[time-nuts] WWVB Clocks don't sync anymore (revisited)

Clint Turner turner at ussc.com
Tue Mar 19 16:55:17 EDT 2013

A few weeks ago I posted a question/comment about some of my WWVB-based 
"Atomic" clocks no longer setting themselves properly. These two clocks, 
SkyScan #86716, would show the symbol indicating that they had set 
themselves, but their time was drifting away from UTC.  Interestingly, 
they *would* set themselves exactly once upon installation of the 
battery, but never again.

Since that time, I've done a bit of digging around.

The first suspicion was that, perhaps, the NIST had fudged a bit in the 
WWVB timecode recently, so I manually decoded a few frames and analyzed 
them:  Nothing suspicious there.

The next question was if the addition of the BPSK somehow skewed the 
timing of the TRF's AGC/threshold - but logically, this didn't make 
sense since the clock *did* set itself exactly ONCE - and it wouldn't 
have been able to do this at all were this the case.  Out of curiosity I 
poked around on the board and found the trace containing the time code 
and found that despite the BPSK, its timing was exactly as it should 
have been:  No surprise there.

This left the clock itself, so I did what any other Time Nut would do:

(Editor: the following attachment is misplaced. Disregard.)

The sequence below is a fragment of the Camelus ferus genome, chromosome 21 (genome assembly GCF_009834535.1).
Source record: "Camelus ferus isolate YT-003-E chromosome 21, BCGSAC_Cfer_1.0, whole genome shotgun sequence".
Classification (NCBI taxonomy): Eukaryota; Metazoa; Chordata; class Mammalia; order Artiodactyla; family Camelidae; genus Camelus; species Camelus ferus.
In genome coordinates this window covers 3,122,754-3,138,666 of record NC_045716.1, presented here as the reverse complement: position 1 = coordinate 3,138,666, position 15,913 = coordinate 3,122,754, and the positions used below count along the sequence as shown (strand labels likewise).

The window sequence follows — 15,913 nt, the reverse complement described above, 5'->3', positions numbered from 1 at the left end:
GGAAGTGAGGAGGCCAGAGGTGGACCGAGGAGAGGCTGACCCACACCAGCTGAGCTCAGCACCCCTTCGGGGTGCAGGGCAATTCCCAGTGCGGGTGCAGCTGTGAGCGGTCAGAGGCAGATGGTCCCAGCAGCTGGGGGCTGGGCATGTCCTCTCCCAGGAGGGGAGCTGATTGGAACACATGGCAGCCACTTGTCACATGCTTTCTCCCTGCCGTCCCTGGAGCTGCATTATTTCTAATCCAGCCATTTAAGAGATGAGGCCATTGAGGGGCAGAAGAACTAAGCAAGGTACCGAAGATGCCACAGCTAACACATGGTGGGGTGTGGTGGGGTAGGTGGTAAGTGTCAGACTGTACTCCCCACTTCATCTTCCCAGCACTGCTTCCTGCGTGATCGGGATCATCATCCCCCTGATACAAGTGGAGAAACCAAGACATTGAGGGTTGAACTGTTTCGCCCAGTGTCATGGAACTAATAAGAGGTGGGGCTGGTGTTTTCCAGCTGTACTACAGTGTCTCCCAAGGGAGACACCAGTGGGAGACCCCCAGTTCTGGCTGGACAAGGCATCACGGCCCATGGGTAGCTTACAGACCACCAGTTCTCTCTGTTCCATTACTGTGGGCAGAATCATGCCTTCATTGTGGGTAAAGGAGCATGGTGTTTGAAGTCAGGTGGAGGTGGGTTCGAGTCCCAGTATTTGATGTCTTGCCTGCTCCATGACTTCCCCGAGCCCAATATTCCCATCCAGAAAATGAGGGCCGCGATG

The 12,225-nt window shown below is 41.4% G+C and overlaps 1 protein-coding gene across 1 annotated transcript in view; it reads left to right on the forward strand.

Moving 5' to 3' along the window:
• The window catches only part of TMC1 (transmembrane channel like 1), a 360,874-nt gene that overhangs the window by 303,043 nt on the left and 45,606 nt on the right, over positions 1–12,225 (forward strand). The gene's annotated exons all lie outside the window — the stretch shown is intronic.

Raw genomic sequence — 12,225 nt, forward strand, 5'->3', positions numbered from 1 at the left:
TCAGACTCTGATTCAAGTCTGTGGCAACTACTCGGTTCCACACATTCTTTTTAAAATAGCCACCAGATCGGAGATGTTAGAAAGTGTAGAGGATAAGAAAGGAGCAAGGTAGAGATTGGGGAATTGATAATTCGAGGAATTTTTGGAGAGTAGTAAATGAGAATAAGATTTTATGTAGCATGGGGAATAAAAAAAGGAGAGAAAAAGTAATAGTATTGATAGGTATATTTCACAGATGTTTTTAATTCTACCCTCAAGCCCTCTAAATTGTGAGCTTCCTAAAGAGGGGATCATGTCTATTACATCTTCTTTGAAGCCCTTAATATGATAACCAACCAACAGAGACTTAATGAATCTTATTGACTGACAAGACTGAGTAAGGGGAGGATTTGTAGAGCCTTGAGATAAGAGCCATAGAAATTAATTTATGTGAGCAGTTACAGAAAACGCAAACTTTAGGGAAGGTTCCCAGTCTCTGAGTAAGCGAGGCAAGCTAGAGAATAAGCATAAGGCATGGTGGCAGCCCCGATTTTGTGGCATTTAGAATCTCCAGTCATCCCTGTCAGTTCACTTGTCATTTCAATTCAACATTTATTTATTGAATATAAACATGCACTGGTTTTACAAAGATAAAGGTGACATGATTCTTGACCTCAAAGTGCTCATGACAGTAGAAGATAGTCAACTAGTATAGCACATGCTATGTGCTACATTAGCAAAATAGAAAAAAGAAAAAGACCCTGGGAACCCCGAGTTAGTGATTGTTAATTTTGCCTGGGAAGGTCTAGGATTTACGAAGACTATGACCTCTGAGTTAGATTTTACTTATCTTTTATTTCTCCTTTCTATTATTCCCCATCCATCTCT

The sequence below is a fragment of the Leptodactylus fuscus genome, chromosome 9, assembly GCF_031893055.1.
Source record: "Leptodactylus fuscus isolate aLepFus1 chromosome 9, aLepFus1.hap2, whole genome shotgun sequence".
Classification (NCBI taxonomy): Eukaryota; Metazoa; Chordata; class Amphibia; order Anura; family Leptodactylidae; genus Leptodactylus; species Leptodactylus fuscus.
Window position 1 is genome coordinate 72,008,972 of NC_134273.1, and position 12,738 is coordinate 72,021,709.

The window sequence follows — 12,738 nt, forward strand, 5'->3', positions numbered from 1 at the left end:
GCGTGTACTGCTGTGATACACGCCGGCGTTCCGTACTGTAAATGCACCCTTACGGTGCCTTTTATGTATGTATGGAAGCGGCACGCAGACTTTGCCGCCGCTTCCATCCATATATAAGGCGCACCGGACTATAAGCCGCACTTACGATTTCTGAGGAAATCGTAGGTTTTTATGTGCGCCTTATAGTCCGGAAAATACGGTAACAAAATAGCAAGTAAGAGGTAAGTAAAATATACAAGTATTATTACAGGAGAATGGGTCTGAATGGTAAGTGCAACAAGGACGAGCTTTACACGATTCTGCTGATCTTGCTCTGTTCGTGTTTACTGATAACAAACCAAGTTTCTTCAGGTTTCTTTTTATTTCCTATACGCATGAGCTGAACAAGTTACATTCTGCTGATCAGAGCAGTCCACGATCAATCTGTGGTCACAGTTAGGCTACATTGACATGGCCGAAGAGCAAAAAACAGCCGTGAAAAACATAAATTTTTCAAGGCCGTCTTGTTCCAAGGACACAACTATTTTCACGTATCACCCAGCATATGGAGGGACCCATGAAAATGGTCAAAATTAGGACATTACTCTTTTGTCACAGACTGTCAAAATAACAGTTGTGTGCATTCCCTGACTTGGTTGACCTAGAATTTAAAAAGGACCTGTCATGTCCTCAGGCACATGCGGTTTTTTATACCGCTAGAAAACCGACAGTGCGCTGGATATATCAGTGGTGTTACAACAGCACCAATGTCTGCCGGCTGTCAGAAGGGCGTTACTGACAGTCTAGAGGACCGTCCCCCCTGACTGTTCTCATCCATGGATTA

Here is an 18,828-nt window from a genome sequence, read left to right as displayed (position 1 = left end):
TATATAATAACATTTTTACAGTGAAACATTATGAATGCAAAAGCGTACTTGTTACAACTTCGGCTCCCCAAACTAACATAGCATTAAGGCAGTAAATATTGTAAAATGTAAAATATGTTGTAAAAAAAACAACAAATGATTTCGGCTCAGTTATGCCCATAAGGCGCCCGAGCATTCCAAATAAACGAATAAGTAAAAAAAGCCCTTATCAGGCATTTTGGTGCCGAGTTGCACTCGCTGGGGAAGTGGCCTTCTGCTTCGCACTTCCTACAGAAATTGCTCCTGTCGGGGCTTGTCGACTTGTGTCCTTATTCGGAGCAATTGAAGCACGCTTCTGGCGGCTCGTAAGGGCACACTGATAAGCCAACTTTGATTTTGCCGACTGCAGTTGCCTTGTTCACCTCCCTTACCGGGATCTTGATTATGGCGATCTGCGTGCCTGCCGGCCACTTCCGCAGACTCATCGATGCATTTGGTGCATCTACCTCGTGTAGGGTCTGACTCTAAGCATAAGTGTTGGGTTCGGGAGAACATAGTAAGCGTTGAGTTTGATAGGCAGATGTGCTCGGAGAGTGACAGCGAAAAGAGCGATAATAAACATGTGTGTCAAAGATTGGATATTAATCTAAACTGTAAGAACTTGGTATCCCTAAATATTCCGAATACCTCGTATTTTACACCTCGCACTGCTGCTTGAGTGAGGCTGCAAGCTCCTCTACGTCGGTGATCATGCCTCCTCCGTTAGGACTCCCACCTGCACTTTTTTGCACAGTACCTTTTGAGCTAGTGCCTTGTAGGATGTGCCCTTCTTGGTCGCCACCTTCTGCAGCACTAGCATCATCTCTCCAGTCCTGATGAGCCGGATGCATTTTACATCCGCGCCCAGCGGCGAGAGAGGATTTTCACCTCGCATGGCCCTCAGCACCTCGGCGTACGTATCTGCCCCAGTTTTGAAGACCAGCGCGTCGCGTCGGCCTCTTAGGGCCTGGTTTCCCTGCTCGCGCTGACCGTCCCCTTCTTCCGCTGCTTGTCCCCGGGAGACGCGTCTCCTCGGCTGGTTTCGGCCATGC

I built a WWVB simulator.

Initially, I set it to a 2010 date - a time that I knew that the clock 
worked properly.  I had two clocks:  One that I'd just reset by pulling 
and replacing the battery while the other had been "stuck" for a few 
weeks, not resetting itself nightly as it should. I put both of these in 
the coupling loops from my WWVB simulator and over the next few days, 
the recently re-set clock happily synchronized itself while the other 
one with the 2013 date was still "stuck."  I then reset that clock and 
it, too, behaved itself from then on.

I then reset the clock on the simulator to a February 2013 date and 
time.  Initially, both clocks reset themselves to the current time and 
date at their next midnight, but after that, they got "stuck", never 
resetting themselves at "night" again.

So, it appears to be a problem with "Broken Sand" (e.g. a silicon problem).

For the morbidly curious, I have documented my efforts here:

http://ka7oei.blogspot.com/2013/02/did-nist-break-bunch-of-radio.html - 
The initial testing

http://ka7oei.blogspot.com/2013/03/yes-nist-did-break-bunch-of-radio.html - 
The testing with the WWVB simulator



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